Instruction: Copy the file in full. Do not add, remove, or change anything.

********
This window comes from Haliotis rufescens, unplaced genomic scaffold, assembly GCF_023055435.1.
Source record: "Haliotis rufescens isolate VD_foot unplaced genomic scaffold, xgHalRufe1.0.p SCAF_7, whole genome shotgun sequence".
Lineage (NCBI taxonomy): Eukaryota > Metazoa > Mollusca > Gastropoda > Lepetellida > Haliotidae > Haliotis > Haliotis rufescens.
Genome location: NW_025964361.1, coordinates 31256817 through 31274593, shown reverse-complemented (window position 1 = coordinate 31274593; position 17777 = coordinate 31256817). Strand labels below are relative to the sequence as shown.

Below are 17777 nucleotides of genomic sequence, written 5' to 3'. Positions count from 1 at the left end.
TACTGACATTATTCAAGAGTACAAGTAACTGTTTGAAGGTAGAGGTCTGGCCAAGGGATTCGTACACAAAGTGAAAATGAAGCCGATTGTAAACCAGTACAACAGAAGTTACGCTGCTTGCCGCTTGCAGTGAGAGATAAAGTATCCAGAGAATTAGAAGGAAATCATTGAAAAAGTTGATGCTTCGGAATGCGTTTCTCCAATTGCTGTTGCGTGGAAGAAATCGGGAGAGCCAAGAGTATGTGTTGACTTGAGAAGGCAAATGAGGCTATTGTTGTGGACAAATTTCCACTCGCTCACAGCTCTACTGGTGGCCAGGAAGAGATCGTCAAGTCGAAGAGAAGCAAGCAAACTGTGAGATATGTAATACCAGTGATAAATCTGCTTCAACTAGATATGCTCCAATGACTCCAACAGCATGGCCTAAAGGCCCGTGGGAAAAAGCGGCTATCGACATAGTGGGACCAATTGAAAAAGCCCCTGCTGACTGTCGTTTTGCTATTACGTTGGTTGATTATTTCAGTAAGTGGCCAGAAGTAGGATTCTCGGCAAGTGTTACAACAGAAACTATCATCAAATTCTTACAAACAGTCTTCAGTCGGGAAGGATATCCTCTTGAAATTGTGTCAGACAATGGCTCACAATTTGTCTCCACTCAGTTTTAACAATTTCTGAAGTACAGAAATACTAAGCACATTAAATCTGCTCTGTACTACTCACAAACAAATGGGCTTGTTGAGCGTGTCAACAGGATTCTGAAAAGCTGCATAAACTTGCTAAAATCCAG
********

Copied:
This window comes from Haliotis rufescens, unplaced genomic scaffold, assembly GCF_023055435.1.
Source record: "Haliotis rufescens isolate VD_foot unplaced genomic scaffold, xgHalRufe1.0.p SCAF_7, whole genome shotgun sequence".
Lineage (NCBI taxonomy): Eukaryota > Metazoa > Mollusca > Gastropoda > Lepetellida > Haliotidae > Haliotis > Haliotis rufescens.
Genome location: NW_025964361.1, coordinates 31256817 through 31274593, shown reverse-complemented (window position 1 = coordinate 31274593; position 17777 = coordinate 31256817). Strand labels below are relative to the sequence as shown.

Below are 17777 nucleotides of genomic sequence, written 5' to 3'. Positions count from 1 at the left end.
TACTGACATTATTCAAGAGTACAAGTAACTGTTTGAAGGTAGAGGTCTGGCCAAGGGATTCGTACACAAAGTGAAAATGAAGCCGATTGTAAACCAGTACAACAGAAGTTACGCTGCTTGCCGCTTGCAGTGAGAGATAAAGTATCCAGAGAATTAGAAGGAAATCATTGAAAAAGTTGATGCTTCGGAATGCGTTTCTCCAATTGCTGTTGCGTGGAAGAAATCGGGAGAGCCAAGAGTATGTGTTGACTTGAGAAGGCAAATGAGGCTATTGTTGTGGACAAATTTCCACTCGCTCACAGCTCTACTGGTGGCCAGGAAGAGATCGTCAAGTCGAAGAGAAGCAAGCAAACTGTGAGATATGTAATACCAGTGATAAATCTGCTTCAACTAGATATGCTCCAATGACTCCAACAGCATGGCCTAAAGGCCCGTGGGAAAAAGCGGCTATCGACATAGTGGGACCAATTGAAAAAGCCCCTGCTGACTGTCGTTTTGCTATTACGTTGGTTGATTATTTCAGTAAGTGGCCAGAAGTAGGATTCTCGGCAAGTGTTACAACAGAAACTATCATCAAATTCTTACAAACAGTCTTCAGTCGGGAAGGATATCCTCTTGAAATTGTGTCAGACAATGGCTCACAATTTGTCTCCACTCAGTTTTAACAATTTCTGAAGTACAGAAATACTAAGCACATTAAATCTGCTCTGTACTACTCACAAACAAATGGGCTTGTTGAGCGTGTCAACAGGATTCTGAAAAGCTGCATAAACTTGCTAAAATCCAG